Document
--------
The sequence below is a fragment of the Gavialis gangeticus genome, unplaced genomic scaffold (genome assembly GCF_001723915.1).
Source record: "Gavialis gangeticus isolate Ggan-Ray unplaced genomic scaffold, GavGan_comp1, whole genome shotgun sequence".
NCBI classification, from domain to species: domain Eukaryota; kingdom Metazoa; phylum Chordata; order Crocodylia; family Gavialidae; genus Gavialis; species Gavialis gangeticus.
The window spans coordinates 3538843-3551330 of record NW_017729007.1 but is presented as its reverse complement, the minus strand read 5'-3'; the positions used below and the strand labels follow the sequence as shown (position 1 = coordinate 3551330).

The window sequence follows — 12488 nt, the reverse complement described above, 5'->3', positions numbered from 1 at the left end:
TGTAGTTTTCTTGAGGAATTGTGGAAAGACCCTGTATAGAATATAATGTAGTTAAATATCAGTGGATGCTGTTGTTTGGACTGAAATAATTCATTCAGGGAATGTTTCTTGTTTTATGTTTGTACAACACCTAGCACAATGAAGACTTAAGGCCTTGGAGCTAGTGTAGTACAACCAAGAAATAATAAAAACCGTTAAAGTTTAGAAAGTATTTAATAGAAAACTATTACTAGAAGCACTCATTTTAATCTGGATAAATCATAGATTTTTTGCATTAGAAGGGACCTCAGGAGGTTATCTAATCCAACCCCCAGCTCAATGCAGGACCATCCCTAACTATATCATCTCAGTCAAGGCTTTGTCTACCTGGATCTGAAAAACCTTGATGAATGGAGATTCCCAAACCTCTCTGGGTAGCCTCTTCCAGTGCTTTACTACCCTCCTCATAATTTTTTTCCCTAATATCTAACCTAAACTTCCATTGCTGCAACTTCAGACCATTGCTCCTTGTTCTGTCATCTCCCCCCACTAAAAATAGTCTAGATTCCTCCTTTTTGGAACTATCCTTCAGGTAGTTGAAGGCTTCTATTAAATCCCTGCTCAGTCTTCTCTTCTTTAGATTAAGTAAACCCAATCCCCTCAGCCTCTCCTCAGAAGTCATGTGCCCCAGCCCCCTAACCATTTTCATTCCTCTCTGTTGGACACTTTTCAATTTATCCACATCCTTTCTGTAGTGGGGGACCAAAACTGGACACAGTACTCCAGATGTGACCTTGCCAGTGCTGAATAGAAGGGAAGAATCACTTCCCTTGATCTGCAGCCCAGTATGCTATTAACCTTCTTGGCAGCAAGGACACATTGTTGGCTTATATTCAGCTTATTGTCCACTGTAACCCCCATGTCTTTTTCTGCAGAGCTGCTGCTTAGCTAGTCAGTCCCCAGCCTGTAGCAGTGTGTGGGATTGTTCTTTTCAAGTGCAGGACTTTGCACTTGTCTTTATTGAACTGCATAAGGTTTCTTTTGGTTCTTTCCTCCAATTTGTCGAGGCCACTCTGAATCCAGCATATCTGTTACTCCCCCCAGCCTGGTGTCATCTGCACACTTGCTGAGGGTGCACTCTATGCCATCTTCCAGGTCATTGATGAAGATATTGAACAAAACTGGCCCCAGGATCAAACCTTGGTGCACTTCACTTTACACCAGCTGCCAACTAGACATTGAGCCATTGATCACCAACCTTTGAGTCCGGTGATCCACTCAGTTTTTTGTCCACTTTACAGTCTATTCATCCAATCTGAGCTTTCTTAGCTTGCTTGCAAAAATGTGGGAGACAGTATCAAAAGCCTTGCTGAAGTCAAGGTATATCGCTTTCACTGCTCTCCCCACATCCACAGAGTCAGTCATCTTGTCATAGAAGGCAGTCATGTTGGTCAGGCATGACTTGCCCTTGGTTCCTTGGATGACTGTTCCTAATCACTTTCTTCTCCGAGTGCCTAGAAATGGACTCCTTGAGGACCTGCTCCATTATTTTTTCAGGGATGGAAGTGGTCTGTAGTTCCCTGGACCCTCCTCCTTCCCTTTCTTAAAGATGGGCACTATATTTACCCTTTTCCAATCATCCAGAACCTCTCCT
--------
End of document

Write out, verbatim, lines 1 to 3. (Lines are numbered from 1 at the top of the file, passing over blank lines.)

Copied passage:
The sequence below is a fragment of the Gavialis gangeticus genome, unplaced genomic scaffold (genome assembly GCF_001723915.1).
Source record: "Gavialis gangeticus isolate Ggan-Ray unplaced genomic scaffold, GavGan_comp1, whole genome shotgun sequence".
NCBI classification, from domain to species: domain Eukaryota; kingdom Metazoa; phylum Chordata; order Crocodylia; family Gavialidae; genus Gavialis; species Gavialis gangeticus.